Wednesday, 13 September 2017

Valentine Baker's Heroic Stand at Tashkessen 1877: A book review

I was recently sent a copy of Frank Jastrzembski's VALENTINE BAKER'S HEROIC STAND AT TASHKESSEN 1877: A TARNISHED BRITISH SOLDIER'S GLORIOUS VICTORY to review.


I have read Frank's articles in SOTQ (Soldiers of the Queen, the quarterly journal of the Victorian Military Society) and written favourable reviews about them, and the publishers decided to send me a copy of his book to review ... so here goes!

I thought that I knew quite a bit about the life of Valentine Baker. I knew that he had a brother – Samuel – who was a very well-known explorer. One cannot be a student of the history of the British Army during the latter half of the nineteenth century and not have heard of his rise to prominence and his subsequent fall from grace. He was a friend of Fred Burnaby – one of my personal heroes – and I knew that the two had served together in the Balkans. Furthermore I had read about the disaster at El Teb, and whilst researching the life of Lord Kitchener for a talk to a Masonic Lodge, I came across references to Baker's daughter and the fact that Kitchener had hoped to marry her. I thought that I knew about Valentine Baker ... but this book proves how wrong I was!

The first chapter of the book described Valentine Baker’s early life, and it was here that I discovered that he came from a distinguished family of seafarers and that he had three bothers (not just one), all of whom carved out careers in different fields of endeavour. I had not realised that Valentine had fought against the Sotho in South Africa and also taken part in the Battle of Chernaya during the Crimean War. I had also not known of his involvement in the exploration of Northwest Persia or that he had become something of an expert on Russia’s expansion in the East.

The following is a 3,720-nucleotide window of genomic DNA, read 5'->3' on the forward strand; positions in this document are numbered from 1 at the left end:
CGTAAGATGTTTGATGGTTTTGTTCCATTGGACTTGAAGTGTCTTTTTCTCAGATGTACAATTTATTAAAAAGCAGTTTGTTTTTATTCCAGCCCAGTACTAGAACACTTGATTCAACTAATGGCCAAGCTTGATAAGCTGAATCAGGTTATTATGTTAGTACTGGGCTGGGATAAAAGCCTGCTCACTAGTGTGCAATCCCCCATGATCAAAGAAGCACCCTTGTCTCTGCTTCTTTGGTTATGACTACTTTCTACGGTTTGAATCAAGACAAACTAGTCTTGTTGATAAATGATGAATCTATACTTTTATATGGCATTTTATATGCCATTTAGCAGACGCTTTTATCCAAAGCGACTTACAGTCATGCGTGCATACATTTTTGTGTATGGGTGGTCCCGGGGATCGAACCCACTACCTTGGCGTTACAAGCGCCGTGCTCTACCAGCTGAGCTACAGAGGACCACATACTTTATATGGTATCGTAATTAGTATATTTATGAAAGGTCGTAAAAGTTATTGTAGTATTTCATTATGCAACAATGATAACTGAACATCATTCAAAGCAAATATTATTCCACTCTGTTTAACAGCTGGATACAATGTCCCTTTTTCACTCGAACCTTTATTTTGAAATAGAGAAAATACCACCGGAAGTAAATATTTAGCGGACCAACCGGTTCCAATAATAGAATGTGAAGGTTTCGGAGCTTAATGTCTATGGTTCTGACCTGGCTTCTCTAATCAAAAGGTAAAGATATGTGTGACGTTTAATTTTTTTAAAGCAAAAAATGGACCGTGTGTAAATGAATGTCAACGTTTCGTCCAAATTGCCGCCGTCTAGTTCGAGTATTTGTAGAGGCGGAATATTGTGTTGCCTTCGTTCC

I found Frank Jastrzembski’s coverage of the incident that led to Valentine Baker’s fall from prominence balanced and non-judgemental. He relates the fateful events in the railway carriage using the testimony given by Rebecca Dickinson (the alleged victim) at the time of the trial … but as Valentine refused to give evidence in his own defence, it is the only version of what happened on public record. His subsequent behaviour at the magistrate’s hearing and trial could be viewed as slightly bizarre by modern standards, but it is important to remember that he was a Victorian gentleman, and that he was expected to conform to a certain standard of social conventions that are no longer the norm. Foremost amongst these would have been to avoid causing distress to any female of the same or higher social class as himself, and the thought of allowing his barrister to cross-examine Miss Dickinson would have done just that. Likewise to call her account of events into question would have implied that she was a liar, something that no gentleman would have done. As a result he was convicted of a crime that he may well not have committed, a crime that he continued to pay for well after he had left prison.

(My own personal opinion is that Miss Dickinson was rather na├»ve and inexperienced in the ways of the world, and misunderstood what was probably a number of innocent remarks made to her by Valentine Baker. I think that as a result of this misunderstanding she panicked, and that in attempting to calm the situation down, Valentine actually made it worse. Having done so, he accepted the consequences of his actions, and behaved as any right-thinking Victorian gentleman would do. I think that this is borne out by the reported apology he made to Miss Dickinson when the train arrived at Waterloo Station, to wit, ‘I am very sorry if anything I did frightened you’.)

Chapter three explains in a very concise way the reasons why the Russo-Turkish War of 1877-78 broke out as well as giving a clear and balanced view of the strengths and weaknesses of the two opponents. The next two chapters then describe the events leading up to the action at Tashkessen, and I have never read a better short history of the opening part of the Russo-Turkish War.

Chapter six describes the events of 28th to 31st December 1877 in enough detail for any reader to understand what happened, when it happened, and why it happened. My only complaint is that the absence of a map or maps within the chapter meant that I had to keep flipping backwards and forwards between the text and the maps that are in the middle section of the book to follow events in detail. But that is a minor quibble, and as a writer (and very small-time publisher) I know that this is sometimes unavoidable. I will not dilate here on the events covered in this chapter, but needless to say, as a wargamer, I wanted to set up the terrain at the earliest opportunity to see if I could recreate the battle myself.